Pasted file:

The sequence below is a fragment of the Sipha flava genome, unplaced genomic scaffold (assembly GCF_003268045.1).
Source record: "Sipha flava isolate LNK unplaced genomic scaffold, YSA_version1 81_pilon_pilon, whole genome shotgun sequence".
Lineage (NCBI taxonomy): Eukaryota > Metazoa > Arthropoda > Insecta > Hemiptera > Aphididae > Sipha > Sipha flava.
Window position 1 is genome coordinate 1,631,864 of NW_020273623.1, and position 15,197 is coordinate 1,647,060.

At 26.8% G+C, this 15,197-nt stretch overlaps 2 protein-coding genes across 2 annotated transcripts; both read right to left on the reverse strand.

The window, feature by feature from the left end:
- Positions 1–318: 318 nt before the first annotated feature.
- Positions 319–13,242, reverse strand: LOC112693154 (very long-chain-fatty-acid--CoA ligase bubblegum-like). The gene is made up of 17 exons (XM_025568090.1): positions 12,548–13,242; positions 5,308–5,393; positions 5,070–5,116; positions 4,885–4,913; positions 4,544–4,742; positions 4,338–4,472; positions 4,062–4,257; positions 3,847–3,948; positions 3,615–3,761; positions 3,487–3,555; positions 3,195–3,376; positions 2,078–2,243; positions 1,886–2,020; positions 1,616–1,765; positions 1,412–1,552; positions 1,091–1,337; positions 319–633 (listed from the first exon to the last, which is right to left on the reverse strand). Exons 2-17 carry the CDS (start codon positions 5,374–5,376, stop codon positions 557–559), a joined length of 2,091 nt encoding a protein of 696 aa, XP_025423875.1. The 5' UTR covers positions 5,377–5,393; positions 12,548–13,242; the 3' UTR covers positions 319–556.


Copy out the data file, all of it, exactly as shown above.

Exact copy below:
The sequence below is a fragment of the Sipha flava genome, unplaced genomic scaffold (assembly GCF_003268045.1).
Source record: "Sipha flava isolate LNK unplaced genomic scaffold, YSA_version1 81_pilon_pilon, whole genome shotgun sequence".
Lineage (NCBI taxonomy): Eukaryota > Metazoa > Arthropoda > Insecta > Hemiptera > Aphididae > Sipha > Sipha flava.
Window position 1 is genome coordinate 1,631,864 of NW_020273623.1, and position 15,197 is coordinate 1,647,060.

At 26.8% G+C, this 15,197-nt stretch overlaps 2 protein-coding genes across 2 annotated transcripts; both read right to left on the reverse strand.

The window, feature by feature from the left end:
- Positions 1–318: 318 nt before the first annotated feature.
- Positions 319–13,242, reverse strand: LOC112693154 (very long-chain-fatty-acid--CoA ligase bubblegum-like). The gene is made up of 17 exons (XM_025568090.1): positions 12,548–13,242; positions 5,308–5,393; positions 5,070–5,116; positions 4,885–4,913; positions 4,544–4,742; positions 4,338–4,472; positions 4,062–4,257; positions 3,847–3,948; positions 3,615–3,761; positions 3,487–3,555; positions 3,195–3,376; positions 2,078–2,243; positions 1,886–2,020; positions 1,616–1,765; positions 1,412–1,552; positions 1,091–1,337; positions 319–633 (listed from the first exon to the last, which is right to left on the reverse strand). Exons 2-17 carry the CDS (start codon positions 5,374–5,376, stop codon positions 557–559), a joined length of 2,091 nt encoding a protein of 696 aa, XP_025423875.1. The 5' UTR covers positions 5,377–5,393; positions 12,548–13,242; the 3' UTR covers positions 319–556.